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ERIC Number: EJ824387
Record Type: Journal
Publication Date: 2008-Dec
Pages: 9
Abstractor: As Provided
Reference Count: 0
ISSN: ISSN-0016-9013
Familism Beliefs and Psychological Distress among African American Women Caregivers
Rozario, Philip A.; DeRienzis, Daniel
Gerontologist, v48 n6 p772-780 Dec 2008
Purpose: Drawing from stress and coping models, we examined heterogeneity in the expression of familism (i.e., beliefs about the caregiving role) and its impact on psychological distress among African American women caregivers. Design and Methods: We relied on data from the Black Rural and Urban Caregivers Mental Health and Functioning study, a cross-sectional study of 521 midwestern African American women family caregivers. First we used the ordinary least squares regression method to examine the factors predicting caregiving beliefs. Subsequently, using hierarchical linear regressions, we regressed caregivers' depressive symptoms and perceived stress on their familism beliefs while controlling separately for interpersonal, personal, and situational contextual factors. Results: Wife caregivers, caregivers with lower levels of education, and caregivers with lower levels of mastery held significantly more traditional caregiving beliefs. Also, having poor caregiving relationships; being younger; being unemployed; and having lower levels of education, self-rated health, and mastery were all associated with higher levels of depression and perceived stress in caregivers. Traditional caregiving beliefs were also significant predictors of higher levels of depression and perceived stress. Implications: Although familism is culturally and socially popular, traditional beliefs in the caregiving role can lead to negative psychological consequences for African American women caregivers. Policies that support the realistic involvement of caregivers are needed to prevent negative consequences for caregivers.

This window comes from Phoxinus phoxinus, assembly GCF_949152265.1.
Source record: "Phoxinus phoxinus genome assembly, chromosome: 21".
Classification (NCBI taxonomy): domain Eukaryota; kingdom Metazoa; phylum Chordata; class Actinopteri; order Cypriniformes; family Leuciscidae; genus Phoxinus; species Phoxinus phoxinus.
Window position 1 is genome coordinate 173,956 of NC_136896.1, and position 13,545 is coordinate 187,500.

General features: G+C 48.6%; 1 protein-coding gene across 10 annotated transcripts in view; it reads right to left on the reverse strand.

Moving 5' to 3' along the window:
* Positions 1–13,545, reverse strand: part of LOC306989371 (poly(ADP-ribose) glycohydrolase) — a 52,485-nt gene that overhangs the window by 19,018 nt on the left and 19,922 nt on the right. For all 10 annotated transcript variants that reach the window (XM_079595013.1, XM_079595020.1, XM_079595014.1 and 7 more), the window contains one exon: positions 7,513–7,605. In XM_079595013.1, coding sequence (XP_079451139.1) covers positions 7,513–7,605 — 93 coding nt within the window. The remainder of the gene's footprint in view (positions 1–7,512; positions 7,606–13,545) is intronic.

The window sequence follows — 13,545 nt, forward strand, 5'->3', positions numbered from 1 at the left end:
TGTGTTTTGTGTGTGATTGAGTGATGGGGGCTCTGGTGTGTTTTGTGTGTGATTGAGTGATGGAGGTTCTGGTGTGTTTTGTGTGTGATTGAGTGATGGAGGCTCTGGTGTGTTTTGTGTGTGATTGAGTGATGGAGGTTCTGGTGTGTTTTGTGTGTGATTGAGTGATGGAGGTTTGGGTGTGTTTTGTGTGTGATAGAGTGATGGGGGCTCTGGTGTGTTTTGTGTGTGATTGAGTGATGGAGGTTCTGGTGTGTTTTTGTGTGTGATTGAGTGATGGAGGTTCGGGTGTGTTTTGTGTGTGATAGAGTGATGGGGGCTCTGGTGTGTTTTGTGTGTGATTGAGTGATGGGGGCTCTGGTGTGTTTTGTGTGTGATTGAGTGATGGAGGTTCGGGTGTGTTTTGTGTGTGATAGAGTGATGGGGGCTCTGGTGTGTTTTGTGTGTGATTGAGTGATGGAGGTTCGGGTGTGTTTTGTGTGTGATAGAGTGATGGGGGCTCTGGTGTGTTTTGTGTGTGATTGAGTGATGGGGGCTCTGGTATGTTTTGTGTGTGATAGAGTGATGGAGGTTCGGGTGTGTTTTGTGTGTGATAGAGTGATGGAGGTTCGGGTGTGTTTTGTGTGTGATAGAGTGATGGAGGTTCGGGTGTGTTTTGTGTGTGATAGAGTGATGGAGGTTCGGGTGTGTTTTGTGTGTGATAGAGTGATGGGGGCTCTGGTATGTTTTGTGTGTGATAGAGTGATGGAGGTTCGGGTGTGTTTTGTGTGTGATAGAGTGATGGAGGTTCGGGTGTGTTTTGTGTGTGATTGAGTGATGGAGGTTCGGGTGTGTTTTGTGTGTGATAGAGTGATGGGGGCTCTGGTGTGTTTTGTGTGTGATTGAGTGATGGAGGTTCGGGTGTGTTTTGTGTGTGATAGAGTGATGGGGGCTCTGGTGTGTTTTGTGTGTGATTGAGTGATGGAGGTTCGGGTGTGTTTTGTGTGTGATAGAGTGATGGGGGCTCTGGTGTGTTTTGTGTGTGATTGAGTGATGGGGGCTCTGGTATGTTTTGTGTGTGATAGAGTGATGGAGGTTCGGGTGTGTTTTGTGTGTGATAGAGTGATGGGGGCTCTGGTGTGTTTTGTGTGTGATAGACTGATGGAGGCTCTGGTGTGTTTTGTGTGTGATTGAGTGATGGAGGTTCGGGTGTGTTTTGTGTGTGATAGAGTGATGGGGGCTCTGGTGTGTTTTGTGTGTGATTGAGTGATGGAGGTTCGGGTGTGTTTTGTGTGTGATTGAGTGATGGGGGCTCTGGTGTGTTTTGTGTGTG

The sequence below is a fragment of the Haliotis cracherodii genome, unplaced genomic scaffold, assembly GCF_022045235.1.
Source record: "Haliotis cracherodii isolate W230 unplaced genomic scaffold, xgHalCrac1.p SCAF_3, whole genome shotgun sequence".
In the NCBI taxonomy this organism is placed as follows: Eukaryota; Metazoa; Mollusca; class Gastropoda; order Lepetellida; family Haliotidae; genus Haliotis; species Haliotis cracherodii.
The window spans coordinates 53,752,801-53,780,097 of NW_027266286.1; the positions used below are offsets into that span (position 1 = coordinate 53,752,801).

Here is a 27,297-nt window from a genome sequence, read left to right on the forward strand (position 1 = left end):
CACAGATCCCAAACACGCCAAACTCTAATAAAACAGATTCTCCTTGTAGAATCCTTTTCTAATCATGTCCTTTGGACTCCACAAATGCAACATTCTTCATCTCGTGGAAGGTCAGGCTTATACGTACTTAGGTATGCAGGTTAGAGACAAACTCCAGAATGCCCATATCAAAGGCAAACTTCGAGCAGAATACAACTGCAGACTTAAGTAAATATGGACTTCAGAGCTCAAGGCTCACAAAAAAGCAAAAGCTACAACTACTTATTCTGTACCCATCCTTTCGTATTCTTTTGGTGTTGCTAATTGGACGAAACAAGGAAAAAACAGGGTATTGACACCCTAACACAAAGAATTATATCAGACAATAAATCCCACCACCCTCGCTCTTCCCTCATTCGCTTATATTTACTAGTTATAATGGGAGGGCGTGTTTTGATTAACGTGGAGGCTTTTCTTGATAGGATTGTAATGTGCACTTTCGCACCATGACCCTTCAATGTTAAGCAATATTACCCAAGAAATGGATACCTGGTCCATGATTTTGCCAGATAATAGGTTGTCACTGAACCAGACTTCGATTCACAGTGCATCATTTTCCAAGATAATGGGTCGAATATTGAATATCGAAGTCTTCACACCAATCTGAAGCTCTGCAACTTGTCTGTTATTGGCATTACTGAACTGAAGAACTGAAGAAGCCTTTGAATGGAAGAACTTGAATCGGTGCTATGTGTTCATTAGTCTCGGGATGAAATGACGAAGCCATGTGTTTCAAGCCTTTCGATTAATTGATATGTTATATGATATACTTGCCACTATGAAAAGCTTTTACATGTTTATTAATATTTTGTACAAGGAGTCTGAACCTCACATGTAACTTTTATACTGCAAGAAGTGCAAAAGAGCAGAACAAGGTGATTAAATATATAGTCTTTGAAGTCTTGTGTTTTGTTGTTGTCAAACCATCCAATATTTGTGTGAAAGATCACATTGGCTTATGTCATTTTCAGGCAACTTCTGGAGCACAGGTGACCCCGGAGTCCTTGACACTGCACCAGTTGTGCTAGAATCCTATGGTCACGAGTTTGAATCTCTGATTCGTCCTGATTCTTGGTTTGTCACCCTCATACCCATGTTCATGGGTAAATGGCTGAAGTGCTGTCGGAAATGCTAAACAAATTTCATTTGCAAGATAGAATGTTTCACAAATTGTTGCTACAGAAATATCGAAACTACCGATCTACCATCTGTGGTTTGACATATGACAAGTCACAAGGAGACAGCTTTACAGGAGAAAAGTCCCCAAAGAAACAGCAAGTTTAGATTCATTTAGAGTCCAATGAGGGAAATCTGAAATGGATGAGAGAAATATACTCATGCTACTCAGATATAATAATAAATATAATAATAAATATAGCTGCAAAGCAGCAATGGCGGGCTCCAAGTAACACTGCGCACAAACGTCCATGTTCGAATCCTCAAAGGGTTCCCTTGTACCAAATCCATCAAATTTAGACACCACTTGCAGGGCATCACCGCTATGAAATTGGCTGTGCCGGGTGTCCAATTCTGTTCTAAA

Gerontological Society of America. 1030 15th Street NW Suite 250, Washington, DC 20005. Tel: 202-842-1275; Fax: 202-842-1150; e-mail:; Web site:
Publication Type: Journal Articles; Reports - Research
Education Level: N/A
Audience: N/A
Language: English
Sponsor: N/A
Authoring Institution: N/A